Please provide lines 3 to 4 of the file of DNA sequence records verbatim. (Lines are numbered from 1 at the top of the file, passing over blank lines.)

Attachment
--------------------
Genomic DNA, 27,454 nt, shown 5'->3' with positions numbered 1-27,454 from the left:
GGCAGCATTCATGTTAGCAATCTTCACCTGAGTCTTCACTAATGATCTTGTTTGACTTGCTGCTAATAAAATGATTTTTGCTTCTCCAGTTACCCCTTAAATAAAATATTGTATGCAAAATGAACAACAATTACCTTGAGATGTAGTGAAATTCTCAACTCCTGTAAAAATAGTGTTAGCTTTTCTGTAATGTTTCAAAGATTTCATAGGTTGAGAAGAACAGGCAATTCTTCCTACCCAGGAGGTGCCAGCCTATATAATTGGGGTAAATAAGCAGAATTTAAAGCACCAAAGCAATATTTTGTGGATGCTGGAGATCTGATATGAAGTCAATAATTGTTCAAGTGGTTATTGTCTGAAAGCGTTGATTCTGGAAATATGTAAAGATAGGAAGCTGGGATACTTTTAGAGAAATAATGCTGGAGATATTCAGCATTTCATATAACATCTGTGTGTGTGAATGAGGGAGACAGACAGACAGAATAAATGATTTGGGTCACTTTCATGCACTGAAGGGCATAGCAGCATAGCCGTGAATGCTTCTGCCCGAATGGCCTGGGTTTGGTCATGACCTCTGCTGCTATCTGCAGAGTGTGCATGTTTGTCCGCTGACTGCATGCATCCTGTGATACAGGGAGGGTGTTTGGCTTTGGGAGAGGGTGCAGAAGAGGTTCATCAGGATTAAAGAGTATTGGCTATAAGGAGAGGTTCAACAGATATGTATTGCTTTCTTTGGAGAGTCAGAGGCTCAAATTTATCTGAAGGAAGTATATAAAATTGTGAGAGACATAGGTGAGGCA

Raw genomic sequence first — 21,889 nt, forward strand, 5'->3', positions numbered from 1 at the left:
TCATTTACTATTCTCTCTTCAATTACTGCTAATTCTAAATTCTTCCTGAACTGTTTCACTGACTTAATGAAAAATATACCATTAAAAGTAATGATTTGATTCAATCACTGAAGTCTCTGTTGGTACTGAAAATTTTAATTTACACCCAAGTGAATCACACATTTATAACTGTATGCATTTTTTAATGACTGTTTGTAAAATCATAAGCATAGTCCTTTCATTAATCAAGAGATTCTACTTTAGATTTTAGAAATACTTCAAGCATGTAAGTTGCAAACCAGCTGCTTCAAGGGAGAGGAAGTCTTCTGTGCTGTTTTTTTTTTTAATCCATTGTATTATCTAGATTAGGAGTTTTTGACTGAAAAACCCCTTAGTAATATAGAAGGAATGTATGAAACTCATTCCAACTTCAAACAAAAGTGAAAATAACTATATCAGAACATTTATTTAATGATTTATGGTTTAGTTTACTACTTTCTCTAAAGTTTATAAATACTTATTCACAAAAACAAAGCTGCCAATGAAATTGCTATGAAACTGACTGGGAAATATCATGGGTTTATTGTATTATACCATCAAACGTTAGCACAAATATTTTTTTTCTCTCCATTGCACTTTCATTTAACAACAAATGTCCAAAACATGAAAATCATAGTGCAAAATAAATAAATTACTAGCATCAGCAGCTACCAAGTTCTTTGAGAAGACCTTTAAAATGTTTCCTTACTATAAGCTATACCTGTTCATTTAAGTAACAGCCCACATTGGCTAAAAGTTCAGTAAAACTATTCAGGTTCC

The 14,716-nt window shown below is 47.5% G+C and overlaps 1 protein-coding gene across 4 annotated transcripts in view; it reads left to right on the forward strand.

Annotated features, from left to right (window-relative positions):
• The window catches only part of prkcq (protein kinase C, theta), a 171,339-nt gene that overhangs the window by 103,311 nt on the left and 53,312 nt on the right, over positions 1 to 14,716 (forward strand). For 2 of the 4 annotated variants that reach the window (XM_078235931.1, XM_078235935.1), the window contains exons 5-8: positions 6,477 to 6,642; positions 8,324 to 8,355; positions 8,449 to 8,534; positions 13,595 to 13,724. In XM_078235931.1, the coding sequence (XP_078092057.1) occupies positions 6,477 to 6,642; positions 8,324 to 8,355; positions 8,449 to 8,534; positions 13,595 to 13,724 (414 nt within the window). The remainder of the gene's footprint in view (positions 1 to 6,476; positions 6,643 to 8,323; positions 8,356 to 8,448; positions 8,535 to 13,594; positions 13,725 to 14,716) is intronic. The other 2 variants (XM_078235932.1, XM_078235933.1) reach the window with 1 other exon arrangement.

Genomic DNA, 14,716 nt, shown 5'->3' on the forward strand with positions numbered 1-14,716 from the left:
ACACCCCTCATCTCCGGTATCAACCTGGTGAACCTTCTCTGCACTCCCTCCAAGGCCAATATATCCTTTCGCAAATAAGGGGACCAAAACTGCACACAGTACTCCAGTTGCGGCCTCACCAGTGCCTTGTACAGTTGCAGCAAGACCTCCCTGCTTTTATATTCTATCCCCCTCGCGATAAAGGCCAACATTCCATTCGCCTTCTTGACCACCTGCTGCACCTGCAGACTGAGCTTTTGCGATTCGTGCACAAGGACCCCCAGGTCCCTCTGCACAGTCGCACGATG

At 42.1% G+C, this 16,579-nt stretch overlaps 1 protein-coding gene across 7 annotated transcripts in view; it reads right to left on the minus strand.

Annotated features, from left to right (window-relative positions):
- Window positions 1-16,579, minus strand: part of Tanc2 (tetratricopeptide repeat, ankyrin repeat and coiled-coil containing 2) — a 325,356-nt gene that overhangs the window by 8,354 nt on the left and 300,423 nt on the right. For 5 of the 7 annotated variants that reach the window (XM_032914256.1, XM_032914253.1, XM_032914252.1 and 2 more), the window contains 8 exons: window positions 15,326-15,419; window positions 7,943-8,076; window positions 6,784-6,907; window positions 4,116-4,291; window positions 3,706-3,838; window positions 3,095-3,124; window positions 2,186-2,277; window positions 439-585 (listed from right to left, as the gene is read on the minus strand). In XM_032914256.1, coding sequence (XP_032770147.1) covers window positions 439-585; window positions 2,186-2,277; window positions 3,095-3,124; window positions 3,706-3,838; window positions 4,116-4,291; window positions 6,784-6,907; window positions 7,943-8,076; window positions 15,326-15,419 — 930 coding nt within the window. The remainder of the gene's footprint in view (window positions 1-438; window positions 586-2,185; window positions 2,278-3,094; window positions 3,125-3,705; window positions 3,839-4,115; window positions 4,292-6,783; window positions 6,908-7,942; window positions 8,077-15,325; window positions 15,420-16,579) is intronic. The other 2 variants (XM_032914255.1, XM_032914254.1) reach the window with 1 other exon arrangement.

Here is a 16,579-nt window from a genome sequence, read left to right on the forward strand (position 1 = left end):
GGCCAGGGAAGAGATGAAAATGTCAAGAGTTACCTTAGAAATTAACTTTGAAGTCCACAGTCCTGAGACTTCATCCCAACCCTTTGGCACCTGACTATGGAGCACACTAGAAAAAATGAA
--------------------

Raw genomic sequence first — 21,889 nt, forward strand, 5'->3', positions numbered from 1 at the left:
TCATTTACTATTCTCTCTTCAATTACTGCTAATTCTAAATTCTTCCTGAACTGTTTCACTGACTTAATGAAAAATATACCATTAAAAGTAATGATTTGATTCAATCACTGAAGTCTCTGTTGGTACTGAAAATTTTAATTTACACCCAAGTGAATCACACATTTATAACTGTATGCATTTTTTAATGACTGTTTGTAAAATCATAAGCATAGTCCTTTCATTAATCAAGAGATTCTACTTTAGATTTTAGAAATACTTCAAGCATGTAAGTTGCAAACCAGCTGCTTCAAGGGAGAGGAAGTCTTCTGTGCTGTTTTTTTTTTTAATCCATTGTATTATCTAGATTAGGAGTTTTTGACTGAAAAACCCCTTAGTAATATAGAAGGAATGTATGAAACTCATTCCAACTTCAAACAAAAGTGAAAATAACTATATCAGAACATTTATTTAATGATTTATGGTTTAGTTTACTACTTTCTCTAAAGTTTATAAATACTTATTCACAAAAACAAAGCTGCCAATGAAATTGCTATGAAACTGACTGGGAAATATCATGGGTTTATTGTATTATACCATCAAACGTTAGCACAAATATTTTTTTTCTCTCCATTGCACTTTCATTTAACAACAAATGTCCAAAACATGAAAATCATAGTGCAAAATAAATAAATTACTAGCATCAGCAGCTACCAAGTTCTTTGAGAAGACCTTTAAAATGTTTCCTTACTATAAGCTATACCTGTTCATTTAAGTAACAGCCCACATTGGCTAAAAGTTCAGTAAAACTATTCAGGTTCC